May 15, 2020 / 6:51 AM / 16 days ago

GLOBAL MARKETS-Asia shares down on week as U.S.-China tensions rattle sentiment

* MSCI ex-Japan, Nikkei on course for weekly loss

* Signs of hawkish U.S. stance on China shake investor confidence

* European stocks to play catch-up with U.S. recovery

* Asian stock markets: tmsnrt.rs/2zpUAr4

By Hideyuki Sano

TOKYO, May 15 (Reuters) - Asian stocks edged up on Friday but were on course to end the week lower as deteriorating U.S.-China relations add to uncertainties over how fast economies can recover as they start to emerge from lockdowns.

Worries about confrontations between the two largest economies in the world eclipsed Chinese economic data, which showed its economy is gradually recovering from the shock of the coronavirus outbreak.

With China the first to relax lockdowns, global investors are closely watching it for clues on how long demand will take to bounce back, as other countries begin to ease their own anti-virus measures.

European stocks are expected to play catch-up with the late recovery in U.S. shares on Thursday, with pan-European Euro Stoxx 50 futures up 1.21%.

U.S. S&P500 futures dipped 0.2% after the index gained 1.15% the previous day, recovering from a three-week low.

Japan’s Nikkei rose 0.6% but finished the week down 0.7% while mainland Chinese shares were mixed.

MSCI’s broadest index of Asia-Pacific shares outside Japan rose 0.2% but has lost about 1.0% so far this week.

While many analysts regarded the weekly drop as a natural correction after a rally since mid-March, they are increasingly worried about rising U.S.-China tensions. U.S. President Donald Trump blames China for its handling of the COVID-19 disease that has killed more than 85,000 Americans.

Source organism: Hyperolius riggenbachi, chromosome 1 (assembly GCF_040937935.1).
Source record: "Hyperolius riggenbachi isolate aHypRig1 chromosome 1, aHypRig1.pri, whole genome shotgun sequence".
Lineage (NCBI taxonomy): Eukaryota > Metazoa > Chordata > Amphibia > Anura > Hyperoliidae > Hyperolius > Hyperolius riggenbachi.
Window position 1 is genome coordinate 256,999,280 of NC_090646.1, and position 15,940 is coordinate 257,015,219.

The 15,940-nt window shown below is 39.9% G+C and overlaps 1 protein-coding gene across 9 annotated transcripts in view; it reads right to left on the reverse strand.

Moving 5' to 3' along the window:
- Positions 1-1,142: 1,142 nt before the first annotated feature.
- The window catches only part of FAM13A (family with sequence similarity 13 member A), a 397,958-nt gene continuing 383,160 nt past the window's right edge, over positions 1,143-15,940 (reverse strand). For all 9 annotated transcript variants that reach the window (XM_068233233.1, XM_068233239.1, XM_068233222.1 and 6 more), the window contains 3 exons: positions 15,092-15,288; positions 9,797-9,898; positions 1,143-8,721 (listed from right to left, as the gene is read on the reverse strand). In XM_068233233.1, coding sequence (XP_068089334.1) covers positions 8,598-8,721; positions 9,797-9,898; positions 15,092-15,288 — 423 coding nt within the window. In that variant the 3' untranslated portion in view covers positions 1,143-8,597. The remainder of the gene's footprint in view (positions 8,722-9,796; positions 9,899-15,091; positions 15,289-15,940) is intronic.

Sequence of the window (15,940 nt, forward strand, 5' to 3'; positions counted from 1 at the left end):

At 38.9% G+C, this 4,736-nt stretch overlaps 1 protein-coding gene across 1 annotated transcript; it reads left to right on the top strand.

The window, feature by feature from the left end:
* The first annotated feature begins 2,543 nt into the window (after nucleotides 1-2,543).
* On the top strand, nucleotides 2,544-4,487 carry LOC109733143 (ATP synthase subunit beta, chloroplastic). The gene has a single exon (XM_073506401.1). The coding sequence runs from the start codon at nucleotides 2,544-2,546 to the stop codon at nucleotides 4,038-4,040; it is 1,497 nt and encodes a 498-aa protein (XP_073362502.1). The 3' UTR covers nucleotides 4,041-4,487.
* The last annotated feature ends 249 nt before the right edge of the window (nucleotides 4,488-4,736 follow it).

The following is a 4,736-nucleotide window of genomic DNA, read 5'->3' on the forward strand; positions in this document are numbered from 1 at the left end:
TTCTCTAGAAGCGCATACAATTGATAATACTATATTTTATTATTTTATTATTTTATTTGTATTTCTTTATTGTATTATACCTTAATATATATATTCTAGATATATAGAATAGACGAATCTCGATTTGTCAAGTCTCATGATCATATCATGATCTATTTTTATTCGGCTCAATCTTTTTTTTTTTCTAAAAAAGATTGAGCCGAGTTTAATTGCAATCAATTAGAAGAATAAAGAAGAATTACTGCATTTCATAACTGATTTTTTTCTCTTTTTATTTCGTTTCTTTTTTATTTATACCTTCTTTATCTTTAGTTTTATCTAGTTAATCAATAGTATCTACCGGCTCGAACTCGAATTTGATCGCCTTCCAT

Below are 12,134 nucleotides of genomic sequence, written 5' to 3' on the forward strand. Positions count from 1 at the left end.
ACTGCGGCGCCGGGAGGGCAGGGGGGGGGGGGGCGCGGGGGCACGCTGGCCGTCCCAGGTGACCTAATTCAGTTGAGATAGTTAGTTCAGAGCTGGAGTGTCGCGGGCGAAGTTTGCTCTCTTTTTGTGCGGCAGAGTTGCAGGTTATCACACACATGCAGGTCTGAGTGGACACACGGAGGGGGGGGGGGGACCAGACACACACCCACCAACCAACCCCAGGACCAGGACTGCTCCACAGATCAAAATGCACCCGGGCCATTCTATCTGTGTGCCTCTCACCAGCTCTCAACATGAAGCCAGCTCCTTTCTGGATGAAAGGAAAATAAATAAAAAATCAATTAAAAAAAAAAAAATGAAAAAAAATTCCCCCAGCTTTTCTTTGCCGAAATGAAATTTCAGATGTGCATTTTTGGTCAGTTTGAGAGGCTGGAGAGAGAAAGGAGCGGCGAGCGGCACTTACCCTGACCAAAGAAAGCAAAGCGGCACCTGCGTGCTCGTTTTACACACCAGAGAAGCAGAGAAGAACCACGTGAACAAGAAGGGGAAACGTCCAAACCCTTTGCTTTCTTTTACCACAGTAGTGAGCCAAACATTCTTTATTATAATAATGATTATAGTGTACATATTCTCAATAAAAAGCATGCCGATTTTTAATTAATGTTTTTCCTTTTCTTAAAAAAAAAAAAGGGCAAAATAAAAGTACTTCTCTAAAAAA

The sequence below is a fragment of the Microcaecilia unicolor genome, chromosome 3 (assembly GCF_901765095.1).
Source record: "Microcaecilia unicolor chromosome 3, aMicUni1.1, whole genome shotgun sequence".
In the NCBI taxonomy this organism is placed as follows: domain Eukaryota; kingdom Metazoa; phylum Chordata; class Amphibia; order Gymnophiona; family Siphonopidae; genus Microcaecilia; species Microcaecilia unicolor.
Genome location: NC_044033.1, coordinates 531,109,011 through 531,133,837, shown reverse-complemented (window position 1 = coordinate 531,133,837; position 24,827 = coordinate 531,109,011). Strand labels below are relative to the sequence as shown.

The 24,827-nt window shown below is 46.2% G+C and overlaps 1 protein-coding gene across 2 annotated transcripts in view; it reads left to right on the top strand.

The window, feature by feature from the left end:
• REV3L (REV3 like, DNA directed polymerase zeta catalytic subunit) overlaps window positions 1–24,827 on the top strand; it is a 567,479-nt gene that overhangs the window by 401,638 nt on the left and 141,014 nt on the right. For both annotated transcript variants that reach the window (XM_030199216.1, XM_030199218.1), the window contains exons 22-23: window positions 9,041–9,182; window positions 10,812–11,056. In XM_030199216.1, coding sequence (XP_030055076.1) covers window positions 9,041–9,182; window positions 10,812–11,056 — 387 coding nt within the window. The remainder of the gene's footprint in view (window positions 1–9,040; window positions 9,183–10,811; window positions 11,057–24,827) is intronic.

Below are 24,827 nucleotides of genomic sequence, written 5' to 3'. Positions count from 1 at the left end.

Trump signalled a further deterioration of his relationship with China by saying he has no interest in speaking to President Xi Jinping right now.

He went so far as to suggest he could even cut ties with the world’s second-largest economy, a day after the U.S. federal pension fund delayed investment in Chinese shares in the wake of pressure from the White House.

The move fanned fears the confrontation between Washington and Beijing could escalate beyond trade to finance and other areas.

“The U.S.-China trade war was the biggest theme for markets last year. It will be a big concern if the conflict escalates beyond trade,” said Takeo Kamai, head of execution at CLSA.

China’s industrial output in April rose 3.9% from a year earlier, exceeding expectations for a 1.5% rise and expanding for the first time this year as its economy slowly emerges from its coronavirus lockdown.

But retail sales remained weak as unemployment rose.

“On the whole, the Chinese economy is improving and the industrial output figures suggest GDP could be positive in April-June,” said Wang Shenshen, senior strategist at Mizuho Securities. “But concerns about the U.S.-China relations are weighing on markets.”

In the currency market, the dollar steadied near a three-week high as Sino-U.S. tensions and worries about a second wave of coronavirus infections rattled investors.

In Asia, major currencies were little changed with the euro changing hands at $1.0806 and the yen at 107.19 per dollar.

Oil prices extended gains as data showed demand for crude picking up in China after the easing of curbs to stem the coronavirus outbreak, boosting hopes that the global supply overhang may start to fade.

U.S. crude futures traded 2.1% higher at $28.42 per barrel. (Editing by Kim Coghill and Jacqueline Wong)

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